On this day in Labor History the year was 1937. That was the day that came to be known as the Republic Steel Massacre or the Memorial Day Massacre, in Chicago, Illinois. Workers had gathered to rally for a union at the Republic Steel Plant. The crowd included men, women and children and began with a festive holiday atmosphere.
Today in Labor History, May 29 Today in Labor History, May 29, the year was 1941. That was the day that the animators at Walt Disney went out on strike. Attempts to organize a union for cartoonists had begun a decade earlier, resulting in the formation of the Screen Cartoonists Guild in 1938.
Today in Labor History, May 28, the year was 1882. That was the day that John Muir, a Scottish American conservationist founded the Sierra Club in San Francisco California. The Sierra Club’s purpose is to "explore, enjoy, and protect the wild places of the earth."
Can you imagine if the earth beneath your hometown caught fire and kept on burning for more than half a century? That is what happened in Centralia, Pennsylvania. Today in Labor History, May 27, the year was 1962. Centralia was a mining town with 2,700 residents, built above a rich vein of anthracite coal.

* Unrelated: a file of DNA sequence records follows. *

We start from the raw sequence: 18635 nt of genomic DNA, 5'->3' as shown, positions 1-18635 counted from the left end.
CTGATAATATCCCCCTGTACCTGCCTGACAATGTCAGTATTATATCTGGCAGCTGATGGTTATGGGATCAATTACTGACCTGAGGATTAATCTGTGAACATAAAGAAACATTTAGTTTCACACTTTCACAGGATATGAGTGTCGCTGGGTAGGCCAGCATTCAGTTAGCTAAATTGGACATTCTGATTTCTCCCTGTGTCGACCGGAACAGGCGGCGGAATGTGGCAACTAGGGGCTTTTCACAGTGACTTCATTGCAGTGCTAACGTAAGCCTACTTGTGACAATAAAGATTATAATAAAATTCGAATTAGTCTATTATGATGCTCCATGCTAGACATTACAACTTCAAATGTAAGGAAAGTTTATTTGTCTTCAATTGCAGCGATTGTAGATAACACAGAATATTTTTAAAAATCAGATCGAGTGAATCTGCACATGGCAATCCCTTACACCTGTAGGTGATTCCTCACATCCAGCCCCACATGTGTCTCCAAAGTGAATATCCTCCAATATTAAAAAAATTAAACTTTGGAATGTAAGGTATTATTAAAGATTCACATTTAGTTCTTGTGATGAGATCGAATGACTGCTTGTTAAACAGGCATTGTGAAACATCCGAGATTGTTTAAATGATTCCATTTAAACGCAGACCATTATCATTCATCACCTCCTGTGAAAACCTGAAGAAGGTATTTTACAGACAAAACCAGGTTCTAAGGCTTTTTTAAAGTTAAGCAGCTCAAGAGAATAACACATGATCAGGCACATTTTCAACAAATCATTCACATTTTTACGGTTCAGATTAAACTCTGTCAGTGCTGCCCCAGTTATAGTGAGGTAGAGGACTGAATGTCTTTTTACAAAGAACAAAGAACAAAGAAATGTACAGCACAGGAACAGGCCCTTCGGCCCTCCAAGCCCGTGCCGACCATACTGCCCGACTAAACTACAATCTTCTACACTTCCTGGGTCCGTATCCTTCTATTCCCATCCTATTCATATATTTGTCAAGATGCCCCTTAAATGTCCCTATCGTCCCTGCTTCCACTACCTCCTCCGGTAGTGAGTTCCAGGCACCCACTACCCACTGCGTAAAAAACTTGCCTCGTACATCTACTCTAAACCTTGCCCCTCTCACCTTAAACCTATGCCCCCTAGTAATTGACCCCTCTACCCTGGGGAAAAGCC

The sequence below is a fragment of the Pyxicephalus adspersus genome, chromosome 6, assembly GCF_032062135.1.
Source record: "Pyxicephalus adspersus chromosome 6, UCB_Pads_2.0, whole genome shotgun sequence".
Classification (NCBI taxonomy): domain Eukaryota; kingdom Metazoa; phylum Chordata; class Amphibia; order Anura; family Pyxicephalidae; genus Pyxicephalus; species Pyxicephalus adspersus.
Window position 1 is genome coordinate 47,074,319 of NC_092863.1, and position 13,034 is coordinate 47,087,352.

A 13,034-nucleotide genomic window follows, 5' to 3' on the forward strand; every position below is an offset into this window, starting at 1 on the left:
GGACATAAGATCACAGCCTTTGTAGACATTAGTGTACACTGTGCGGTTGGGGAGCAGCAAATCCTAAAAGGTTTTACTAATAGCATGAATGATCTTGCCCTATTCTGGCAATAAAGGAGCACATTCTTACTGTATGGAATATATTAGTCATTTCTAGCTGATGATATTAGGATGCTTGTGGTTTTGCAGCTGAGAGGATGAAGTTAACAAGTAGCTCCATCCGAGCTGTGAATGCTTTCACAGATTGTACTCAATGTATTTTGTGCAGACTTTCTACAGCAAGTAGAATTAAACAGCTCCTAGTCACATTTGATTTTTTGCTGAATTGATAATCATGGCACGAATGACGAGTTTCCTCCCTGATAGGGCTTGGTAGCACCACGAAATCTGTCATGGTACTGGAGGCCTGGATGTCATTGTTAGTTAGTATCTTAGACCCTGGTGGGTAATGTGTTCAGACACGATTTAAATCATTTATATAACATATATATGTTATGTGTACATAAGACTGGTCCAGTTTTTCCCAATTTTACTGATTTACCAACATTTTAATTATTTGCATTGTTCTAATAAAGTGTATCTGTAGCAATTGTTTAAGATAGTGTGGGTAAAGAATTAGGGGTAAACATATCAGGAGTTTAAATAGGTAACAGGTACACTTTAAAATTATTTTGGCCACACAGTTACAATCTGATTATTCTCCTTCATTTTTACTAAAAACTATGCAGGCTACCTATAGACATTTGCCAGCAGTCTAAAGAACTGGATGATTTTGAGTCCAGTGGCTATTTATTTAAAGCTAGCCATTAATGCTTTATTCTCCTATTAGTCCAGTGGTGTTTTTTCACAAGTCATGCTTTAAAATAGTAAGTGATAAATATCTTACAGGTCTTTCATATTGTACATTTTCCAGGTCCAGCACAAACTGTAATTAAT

Today in Labor History, May 26, the year was 1824. That day was the first time when women workers in the United States left their jobs and walked out on strike. It happened at the Slater Mill, part of New England’s rapidly growing textile industry.
Today in Labor History, May 25, the year was 1986. That was the day that more than five million people participated in “Hands Across America.” The event was organized to raise money to combat the problems of homelessness and hunger in the United States.